Negative feedback? Why that can be good news

Brands that value and act on customer feedback are gaining a significant advantage over their competitors.

That’s a conclusion that may be drawn from research that finds many are of the opinion that feel firms are less likely to acknowledge and apologise online for negative experiences, compared to a year ago.

At least, that’s according to new data from Feefo, the insights and reviews platform, which surveyed 2,000 consumers and found that the influence of online reviews continues to grow, with 97 per cent of all adults saying they now read them before buying, and almost a third saying they had actively shared negative feedback online after using a service or making a purchase.

CEO: Tony Wheble

As customer interactions have shifted online across the pandemic, this appears to have put pressure on businesses to respond effectively: on average, consumers expect a response within two days and 43 per cent of us feel companies have got worse at dealing with negative feedback over the past 12 months.

As businesses grapple with soaring levels of online interactions, it may be tempting for some to ignore or hide negative feedback, but the research reveals that these reviews represent a huge opportunity for companies.

Psychologist: Wendy Dignan

When people encounter a product or service with few or no negative online reviews, 32 per cent delay their purchase, and a further 22 per cent say they’re suspicious about whether they can trust any of the reviews.

In fact, more than a quarter say they actively seek negative reviews first and 69 per cent of say they continue their purchase if the review has been acknowledged and responded to effectively.

The power of an effective response is underscored by the fact that nearly half of those happy with how a brand had responded to their negative review say they went on to use the business again; 40 per cent recommended the brand on social media; and a quarter raved about it to friends and family.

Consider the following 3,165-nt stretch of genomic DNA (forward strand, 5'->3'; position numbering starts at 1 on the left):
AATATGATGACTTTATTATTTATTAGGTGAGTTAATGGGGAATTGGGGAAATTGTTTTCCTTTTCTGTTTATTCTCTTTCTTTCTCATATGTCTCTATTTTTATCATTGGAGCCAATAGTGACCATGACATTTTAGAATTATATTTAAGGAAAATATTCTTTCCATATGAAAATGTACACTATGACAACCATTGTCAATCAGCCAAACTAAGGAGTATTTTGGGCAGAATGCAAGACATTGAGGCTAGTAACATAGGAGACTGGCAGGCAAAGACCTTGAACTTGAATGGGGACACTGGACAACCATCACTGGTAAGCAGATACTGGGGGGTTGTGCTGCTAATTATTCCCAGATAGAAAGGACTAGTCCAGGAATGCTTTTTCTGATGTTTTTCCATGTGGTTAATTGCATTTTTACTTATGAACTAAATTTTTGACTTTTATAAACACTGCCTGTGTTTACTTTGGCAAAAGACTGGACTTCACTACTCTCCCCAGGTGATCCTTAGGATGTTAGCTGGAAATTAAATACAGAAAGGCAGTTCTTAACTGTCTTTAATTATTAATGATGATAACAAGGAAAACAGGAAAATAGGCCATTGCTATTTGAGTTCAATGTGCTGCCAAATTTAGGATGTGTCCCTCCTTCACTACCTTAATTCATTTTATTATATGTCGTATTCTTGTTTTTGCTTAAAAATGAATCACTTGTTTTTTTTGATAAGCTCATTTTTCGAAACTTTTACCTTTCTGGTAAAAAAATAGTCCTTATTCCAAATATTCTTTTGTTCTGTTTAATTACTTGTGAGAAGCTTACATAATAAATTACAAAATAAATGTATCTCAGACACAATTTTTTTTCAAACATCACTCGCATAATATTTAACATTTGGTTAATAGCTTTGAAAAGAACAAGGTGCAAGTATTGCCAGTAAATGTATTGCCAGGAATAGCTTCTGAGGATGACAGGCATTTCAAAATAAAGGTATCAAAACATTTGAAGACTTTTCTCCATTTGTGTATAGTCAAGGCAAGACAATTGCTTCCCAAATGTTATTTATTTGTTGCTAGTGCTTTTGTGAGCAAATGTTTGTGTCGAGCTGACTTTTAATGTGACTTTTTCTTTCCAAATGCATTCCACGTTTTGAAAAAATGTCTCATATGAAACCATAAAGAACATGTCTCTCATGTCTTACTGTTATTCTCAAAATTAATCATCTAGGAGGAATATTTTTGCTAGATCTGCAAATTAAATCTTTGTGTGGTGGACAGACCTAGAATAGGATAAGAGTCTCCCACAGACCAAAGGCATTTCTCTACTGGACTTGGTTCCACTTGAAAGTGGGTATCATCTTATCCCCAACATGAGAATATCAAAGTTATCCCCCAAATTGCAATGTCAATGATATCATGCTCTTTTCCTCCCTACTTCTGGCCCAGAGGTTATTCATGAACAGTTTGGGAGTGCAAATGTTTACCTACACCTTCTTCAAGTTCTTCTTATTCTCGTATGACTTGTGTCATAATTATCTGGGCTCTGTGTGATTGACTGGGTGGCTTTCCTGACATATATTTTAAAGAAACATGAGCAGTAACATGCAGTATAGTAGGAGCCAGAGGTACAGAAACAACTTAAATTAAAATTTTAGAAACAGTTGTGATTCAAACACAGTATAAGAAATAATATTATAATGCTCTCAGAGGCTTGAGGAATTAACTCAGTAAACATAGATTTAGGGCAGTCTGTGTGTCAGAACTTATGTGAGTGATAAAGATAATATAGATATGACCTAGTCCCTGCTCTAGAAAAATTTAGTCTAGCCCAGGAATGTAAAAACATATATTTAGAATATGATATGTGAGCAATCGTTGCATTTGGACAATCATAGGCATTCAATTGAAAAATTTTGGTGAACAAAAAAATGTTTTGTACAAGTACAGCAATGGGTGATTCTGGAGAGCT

In contrast, 58 per cent of those unhappy with a response to their review refused to buy from the firm again, or criticised the brand publicly on social media or even, in some cases, via traditional media.

“The pandemic has seen millions of businesses shift to a digital-first model of customer interaction, said Feefo CEO Tony Wheble. “This has been transformative for many, but it’s clear some have struggled to cope with the volume of feedback they’re getting.

“Customers spend their time leaving valuable feedback; having a clear strategy for managing reviews and responding to criticism is critical and can help make your business become even stronger so you can stand out from your competitors. ‘Don’t ignore, engage’, would be the mantra I would follow.”

Psychologist Wendy Dignan felt that “fake, overly-positive or suspiciously gushing reviews”  are getting a lot of attention, adding: “It’s fascinating that people are now actively seeking out negative reviews for reassurance. People know that firms can’t get it right every time: what they’re looking for is evidence that any issues are dealt with effectively.”

The value of negative reviews

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